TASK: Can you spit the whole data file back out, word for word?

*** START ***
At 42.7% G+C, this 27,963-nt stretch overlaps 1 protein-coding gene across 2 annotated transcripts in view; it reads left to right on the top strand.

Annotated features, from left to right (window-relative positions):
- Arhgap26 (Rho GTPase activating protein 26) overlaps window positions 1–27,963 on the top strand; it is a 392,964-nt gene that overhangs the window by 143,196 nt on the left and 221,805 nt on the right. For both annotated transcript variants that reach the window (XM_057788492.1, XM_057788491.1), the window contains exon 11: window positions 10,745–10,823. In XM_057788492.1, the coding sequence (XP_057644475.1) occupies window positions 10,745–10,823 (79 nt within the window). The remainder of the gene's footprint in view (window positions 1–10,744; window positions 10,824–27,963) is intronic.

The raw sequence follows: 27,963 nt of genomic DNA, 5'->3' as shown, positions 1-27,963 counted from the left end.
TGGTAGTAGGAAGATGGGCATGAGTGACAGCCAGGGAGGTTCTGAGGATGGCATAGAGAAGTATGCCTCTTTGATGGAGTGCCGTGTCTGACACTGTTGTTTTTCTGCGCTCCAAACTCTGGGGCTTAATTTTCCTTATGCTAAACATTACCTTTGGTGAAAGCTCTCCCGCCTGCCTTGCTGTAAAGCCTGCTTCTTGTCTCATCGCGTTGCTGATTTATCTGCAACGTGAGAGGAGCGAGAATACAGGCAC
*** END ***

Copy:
At 42.7% G+C, this 27,963-nt stretch overlaps 1 protein-coding gene across 2 annotated transcripts in view; it reads left to right on the top strand.

Annotated features, from left to right (window-relative positions):
- Arhgap26 (Rho GTPase activating protein 26) overlaps window positions 1–27,963 on the top strand; it is a 392,964-nt gene that overhangs the window by 143,196 nt on the left and 221,805 nt on the right. For both annotated transcript variants that reach the window (XM_057788492.1, XM_057788491.1), the window contains exon 11: window positions 10,745–10,823. In XM_057788492.1, the coding sequence (XP_057644475.1) occupies window positions 10,745–10,823 (79 nt within the window). The remainder of the gene's footprint in view (window positions 1–10,744; window positions 10,824–27,963) is intronic.

The raw sequence follows: 27,963 nt of genomic DNA, 5'->3' as shown, positions 1-27,963 counted from the left end.
TGGTAGTAGGAAGATGGGCATGAGTGACAGCCAGGGAGGTTCTGAGGATGGCATAGAGAAGTATGCCTCTTTGATGGAGTGCCGTGTCTGACACTGTTGTTTTTCTGCGCTCCAAACTCTGGGGCTTAATTTTCCTTATGCTAAACATTACCTTTGGTGAAAGCTCTCCCGCCTGCCTTGCTGTAAAGCCTGCTTCTTGTCTCATCGCGTTGCTGATTTATCTGCAACGTGAGAGGAGCGAGAATACAGGCAC